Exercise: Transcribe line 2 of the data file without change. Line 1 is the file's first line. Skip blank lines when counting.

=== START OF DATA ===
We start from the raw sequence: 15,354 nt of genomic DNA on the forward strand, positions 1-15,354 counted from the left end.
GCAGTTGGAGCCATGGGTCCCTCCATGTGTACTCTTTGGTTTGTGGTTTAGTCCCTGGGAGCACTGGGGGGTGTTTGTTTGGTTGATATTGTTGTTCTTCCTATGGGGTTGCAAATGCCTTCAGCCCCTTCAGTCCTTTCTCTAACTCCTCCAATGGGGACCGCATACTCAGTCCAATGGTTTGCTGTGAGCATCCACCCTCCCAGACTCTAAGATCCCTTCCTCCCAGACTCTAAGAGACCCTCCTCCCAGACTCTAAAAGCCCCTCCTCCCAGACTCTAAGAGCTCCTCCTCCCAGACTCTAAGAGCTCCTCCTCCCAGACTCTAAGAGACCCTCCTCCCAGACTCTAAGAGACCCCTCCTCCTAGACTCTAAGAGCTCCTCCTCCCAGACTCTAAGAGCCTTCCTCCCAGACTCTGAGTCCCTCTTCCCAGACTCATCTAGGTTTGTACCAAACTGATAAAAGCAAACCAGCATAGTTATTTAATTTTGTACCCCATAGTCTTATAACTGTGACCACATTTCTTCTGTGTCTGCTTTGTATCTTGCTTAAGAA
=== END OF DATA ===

GCAGTTGGAGCCATGGGTCCCTCCATGTGTACTCTTTGGTTTGTGGTTTAGTCCCTGGGAGCACTGGGGGGTGTTTGTTTGGTTGATATTGTTGTTCTTCCTATGGGGTTGCAAATGCCTTCAGCCCCTTCAGTCCTTTCTCTAACTCCTCCAATGGGGACCGCATACTCAGTCCAATGGTTTGCTGTGAGCATCCACCCTCCCAGACTCTAAGATCCCTTCCTCCCAGACTCTAAGAGACCCTCCTCCCAGACTCTAAAAGCCCCTCCTCCCAGACTCTAAGAGCTCCTCCTCCCAGACTCTAAGAGCTCCTCCTCCCAGACTCTAAGAGACCCTCCTCCCAGACTCTAAGAGACCCCTCCTCCTAGACTCTAAGAGCTCCTCCTCCCAGACTCTAAGAGCCTTCCTCCCAGACTCTGAGTCCCTCTTCCCAGACTCATCTAGGTTTGTACCAAACTGATAAAAGCAAACCAGCATAGTTATTTAATTTTGTACCCCATAGTCTTATAACTGTGACCACATTTCTTCTGTGTCTGCTTTGTATCTTGCTTAAGAA